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2 - Mental Capacity Law in England and Wales: A Value-Laden Jurisdiction

Published online by Cambridge University Press:  18 January 2024

Camillia Kong
Affiliation:
Birkbeck College, University of London
John Coggon
Affiliation:
University of Bristol
Penny Cooper
Affiliation:
Birkbeck College, University of London
Michael Dunn
Affiliation:
University of Oxford
Alex Ruck Keene
Affiliation:
King's College London
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Summary

Introduction

The Mental Capacity Act 2005 (‘the Act’) provides a comprehensive legal framework for determining whether a person (‘P’) lacks capacity to make a particular decision and, if so, what decision(s) should be made on their behalf. Any decision must be made in P's best interests. The Act is supported by the Mental Capacity Act Code of Practice (2007) (‘the Code’), which provides guidance about how the Act should be applied. The Act was the culmination of long process of consultation beginning in 1989 when the Law Commission for England and Wales undertook a review of the law. In June 2004, the Mental Capacity Bill was introduced to Parliament and it contained a new clause prescribing five principles, which were incorporated into the Act at s 1. The Act aims to maximise P's participation in the decision-making process.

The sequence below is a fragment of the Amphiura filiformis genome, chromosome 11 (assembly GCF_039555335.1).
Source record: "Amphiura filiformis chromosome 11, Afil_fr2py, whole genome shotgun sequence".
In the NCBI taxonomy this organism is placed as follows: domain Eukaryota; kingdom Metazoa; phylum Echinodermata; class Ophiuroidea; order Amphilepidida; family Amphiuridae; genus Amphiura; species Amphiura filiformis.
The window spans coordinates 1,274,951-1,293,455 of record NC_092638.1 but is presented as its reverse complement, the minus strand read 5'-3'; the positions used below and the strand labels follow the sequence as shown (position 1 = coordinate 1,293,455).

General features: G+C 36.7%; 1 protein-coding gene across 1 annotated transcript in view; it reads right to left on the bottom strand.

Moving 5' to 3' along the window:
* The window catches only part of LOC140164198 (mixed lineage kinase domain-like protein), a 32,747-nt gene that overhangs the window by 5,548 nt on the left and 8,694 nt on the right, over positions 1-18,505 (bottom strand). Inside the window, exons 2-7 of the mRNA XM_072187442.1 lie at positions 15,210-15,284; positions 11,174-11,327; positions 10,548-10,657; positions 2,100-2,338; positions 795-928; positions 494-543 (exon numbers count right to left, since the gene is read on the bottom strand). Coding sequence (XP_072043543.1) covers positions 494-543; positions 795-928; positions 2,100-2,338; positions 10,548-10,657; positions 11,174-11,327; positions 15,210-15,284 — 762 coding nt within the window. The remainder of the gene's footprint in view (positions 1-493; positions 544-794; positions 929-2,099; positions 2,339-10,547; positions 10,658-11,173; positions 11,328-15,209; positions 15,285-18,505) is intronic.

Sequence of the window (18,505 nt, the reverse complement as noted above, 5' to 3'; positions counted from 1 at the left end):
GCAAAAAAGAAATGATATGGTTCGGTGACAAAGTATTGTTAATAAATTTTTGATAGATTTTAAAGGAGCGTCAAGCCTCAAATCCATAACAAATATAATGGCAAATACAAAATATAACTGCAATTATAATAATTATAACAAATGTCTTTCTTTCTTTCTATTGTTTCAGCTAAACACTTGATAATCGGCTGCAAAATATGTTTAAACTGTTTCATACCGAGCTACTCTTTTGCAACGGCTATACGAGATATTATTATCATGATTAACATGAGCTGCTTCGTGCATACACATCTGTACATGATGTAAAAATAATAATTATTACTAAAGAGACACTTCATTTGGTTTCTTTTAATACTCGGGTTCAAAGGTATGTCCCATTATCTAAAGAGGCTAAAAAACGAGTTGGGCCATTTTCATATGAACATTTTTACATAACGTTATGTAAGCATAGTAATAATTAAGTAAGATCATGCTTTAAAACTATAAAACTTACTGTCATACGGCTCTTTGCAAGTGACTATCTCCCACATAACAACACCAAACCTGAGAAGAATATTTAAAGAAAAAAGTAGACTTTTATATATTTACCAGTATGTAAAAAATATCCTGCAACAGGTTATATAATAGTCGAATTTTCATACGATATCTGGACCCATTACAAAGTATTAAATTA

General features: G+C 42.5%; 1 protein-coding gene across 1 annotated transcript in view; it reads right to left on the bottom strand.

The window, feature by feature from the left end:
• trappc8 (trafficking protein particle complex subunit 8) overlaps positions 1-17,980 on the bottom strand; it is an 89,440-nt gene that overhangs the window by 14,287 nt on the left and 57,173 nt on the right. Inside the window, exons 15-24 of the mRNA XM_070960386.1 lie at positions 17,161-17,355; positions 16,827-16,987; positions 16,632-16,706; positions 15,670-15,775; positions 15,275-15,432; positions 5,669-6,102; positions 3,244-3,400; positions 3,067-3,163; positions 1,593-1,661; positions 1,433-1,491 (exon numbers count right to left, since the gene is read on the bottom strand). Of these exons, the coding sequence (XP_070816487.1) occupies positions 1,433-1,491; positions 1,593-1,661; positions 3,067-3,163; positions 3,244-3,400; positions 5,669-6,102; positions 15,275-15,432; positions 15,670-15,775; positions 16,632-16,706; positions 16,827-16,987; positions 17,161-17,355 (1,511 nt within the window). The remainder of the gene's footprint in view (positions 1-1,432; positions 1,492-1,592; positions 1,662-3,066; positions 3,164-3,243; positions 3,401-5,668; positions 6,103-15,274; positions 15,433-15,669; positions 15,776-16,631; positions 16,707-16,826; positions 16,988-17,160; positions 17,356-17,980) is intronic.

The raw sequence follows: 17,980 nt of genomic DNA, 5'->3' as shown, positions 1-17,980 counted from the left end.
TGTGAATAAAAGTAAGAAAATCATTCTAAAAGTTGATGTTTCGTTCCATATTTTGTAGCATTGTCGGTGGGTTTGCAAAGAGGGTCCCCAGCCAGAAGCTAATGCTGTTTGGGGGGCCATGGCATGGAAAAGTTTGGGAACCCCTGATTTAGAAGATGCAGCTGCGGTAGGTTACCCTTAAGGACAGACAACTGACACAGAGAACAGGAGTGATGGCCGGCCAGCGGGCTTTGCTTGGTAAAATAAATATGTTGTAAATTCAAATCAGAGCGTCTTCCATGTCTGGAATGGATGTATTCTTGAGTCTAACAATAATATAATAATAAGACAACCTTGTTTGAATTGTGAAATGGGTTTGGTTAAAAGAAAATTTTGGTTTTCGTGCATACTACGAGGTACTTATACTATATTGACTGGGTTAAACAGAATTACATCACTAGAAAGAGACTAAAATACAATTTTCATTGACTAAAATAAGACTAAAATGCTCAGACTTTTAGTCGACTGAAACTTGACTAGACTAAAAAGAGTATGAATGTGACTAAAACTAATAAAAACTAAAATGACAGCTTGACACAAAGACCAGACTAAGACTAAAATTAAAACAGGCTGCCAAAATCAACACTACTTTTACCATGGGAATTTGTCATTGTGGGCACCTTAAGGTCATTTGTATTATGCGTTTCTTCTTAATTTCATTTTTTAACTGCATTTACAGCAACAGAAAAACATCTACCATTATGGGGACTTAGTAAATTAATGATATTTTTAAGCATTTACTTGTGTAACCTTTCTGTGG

P will lack capacity if they are ‘unable to make a decision for [them]self in relation to the matter because of an impairment of, or a disturbance in the functioning of, the mind or brain’ (s 2; known as the ‘diagnostic threshold’). The starting point is that a person has capacity to make the particular decision in question (s 1(2)). P is unable to make a decision for themself if they cannot undertake any one of the four aspects of decisionmaking prescribed by s 3(1). There is no concept of ‘general incapacity’ and capacity must be assessed in relation to the specific decision at the time the decision needs to be made.

The Law Commission identified that ‘[n] o statutory guidance could offer an exhaustive account of what is in a person's best interests … the individual person and his or her individual circumstances should always determine the result’. Decision-making in P's best interests must consider ‘all the relevant circumstances’ (s 4(2)) and must ‘in particular take the following steps’ (s 4(2)):

  • • consider whether a best interests decision should be delayed if it is likely that P will have capacity in relation to the matter in question (s 4(3));

  • • permit and encourage P to participate, or to improve her ability to participate, as much as possible (s 4(4));

  • • not be motivated by a desire to bring about P's death (s 4(5));

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Publisher: Bristol University Press
Print publication year: 2023

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